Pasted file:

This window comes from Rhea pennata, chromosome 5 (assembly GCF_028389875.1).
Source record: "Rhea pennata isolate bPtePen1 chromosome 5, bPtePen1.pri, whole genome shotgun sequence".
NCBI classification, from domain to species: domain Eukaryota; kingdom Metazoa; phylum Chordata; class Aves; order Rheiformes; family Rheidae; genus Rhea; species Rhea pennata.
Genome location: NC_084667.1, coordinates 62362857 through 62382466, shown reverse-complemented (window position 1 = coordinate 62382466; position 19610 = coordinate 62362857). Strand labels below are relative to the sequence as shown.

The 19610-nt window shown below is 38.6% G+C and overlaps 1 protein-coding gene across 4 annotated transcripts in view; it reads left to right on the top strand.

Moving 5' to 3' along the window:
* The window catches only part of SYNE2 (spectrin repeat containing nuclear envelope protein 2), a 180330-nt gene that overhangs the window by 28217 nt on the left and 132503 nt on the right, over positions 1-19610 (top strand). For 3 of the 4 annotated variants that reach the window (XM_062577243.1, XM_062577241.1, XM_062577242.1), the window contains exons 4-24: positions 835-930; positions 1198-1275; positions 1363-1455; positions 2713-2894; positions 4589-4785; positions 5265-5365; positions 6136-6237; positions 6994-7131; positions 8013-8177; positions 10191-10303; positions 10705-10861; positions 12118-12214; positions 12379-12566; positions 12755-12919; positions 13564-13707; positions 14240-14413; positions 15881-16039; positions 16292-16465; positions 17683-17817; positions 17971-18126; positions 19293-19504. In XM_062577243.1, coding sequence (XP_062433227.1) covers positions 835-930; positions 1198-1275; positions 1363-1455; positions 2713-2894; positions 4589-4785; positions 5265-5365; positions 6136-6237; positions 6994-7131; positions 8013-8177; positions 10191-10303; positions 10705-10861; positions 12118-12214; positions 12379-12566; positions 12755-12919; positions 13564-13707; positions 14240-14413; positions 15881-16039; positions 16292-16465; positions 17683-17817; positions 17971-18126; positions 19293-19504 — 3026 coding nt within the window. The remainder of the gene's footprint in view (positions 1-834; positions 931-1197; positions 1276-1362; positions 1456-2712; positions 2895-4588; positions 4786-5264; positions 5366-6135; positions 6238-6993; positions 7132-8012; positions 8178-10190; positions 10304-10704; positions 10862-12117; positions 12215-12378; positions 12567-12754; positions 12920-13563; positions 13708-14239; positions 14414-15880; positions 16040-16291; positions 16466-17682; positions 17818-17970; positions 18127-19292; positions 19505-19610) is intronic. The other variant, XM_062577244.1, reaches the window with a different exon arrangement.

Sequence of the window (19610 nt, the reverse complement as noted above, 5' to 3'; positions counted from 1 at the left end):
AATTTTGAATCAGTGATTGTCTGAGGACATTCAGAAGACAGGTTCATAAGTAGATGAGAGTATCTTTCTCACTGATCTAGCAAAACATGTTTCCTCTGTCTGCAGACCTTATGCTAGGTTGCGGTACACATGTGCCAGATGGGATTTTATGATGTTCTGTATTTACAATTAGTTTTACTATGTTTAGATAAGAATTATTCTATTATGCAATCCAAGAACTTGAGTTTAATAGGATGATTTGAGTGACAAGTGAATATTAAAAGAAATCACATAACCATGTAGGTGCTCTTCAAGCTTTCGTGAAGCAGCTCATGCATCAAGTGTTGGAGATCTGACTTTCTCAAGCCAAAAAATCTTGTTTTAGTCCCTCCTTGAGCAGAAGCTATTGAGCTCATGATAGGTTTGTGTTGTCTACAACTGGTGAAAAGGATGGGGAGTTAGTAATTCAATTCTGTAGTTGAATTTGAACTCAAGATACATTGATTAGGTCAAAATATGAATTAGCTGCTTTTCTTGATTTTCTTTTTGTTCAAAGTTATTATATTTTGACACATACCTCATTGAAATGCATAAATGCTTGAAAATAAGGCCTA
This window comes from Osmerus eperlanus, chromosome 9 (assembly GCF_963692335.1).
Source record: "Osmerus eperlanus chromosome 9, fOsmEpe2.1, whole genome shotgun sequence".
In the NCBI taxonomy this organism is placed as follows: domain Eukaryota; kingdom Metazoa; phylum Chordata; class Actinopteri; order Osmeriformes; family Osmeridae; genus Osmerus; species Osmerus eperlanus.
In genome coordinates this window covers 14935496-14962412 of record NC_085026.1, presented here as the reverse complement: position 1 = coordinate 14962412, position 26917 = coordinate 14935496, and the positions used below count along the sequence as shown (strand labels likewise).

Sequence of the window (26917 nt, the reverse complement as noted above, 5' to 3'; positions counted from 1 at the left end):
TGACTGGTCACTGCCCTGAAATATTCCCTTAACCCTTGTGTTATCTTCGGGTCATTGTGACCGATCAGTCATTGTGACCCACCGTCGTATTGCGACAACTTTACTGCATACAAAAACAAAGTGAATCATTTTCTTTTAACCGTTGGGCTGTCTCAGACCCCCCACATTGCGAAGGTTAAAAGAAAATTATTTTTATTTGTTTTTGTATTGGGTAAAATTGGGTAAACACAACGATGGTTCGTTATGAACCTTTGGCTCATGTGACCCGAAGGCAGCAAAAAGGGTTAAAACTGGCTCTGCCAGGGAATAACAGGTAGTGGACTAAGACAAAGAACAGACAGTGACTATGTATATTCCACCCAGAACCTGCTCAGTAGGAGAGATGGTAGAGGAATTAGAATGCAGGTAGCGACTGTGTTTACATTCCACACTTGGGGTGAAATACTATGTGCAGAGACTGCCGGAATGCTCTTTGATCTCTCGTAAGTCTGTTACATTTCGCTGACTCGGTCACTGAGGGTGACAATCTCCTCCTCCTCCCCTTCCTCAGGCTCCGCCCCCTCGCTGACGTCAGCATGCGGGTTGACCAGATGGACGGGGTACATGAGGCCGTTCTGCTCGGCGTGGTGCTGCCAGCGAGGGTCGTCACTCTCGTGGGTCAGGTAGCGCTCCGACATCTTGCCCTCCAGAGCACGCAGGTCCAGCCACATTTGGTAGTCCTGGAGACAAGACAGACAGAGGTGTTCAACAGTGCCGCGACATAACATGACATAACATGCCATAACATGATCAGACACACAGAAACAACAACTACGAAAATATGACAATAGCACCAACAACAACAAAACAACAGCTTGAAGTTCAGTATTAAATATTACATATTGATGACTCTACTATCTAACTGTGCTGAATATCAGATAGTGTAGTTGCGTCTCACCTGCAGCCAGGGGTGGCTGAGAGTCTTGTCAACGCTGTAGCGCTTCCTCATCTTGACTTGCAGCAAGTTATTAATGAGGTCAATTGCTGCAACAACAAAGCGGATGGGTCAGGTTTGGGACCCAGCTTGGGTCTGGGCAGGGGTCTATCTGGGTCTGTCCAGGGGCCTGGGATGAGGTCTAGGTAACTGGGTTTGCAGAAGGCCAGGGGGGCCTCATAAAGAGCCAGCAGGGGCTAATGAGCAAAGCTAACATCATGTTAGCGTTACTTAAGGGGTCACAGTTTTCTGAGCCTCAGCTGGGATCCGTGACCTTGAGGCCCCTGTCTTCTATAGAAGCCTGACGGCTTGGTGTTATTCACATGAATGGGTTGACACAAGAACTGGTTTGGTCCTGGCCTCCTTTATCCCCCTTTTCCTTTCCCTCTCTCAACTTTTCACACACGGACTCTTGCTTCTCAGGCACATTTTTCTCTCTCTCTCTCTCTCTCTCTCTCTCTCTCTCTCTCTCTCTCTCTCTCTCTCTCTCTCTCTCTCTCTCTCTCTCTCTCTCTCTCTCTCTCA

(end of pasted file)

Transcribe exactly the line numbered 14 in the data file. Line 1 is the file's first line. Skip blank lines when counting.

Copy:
Sequence of the window (26917 nt, the reverse complement as noted above, 5' to 3'; positions counted from 1 at the left end):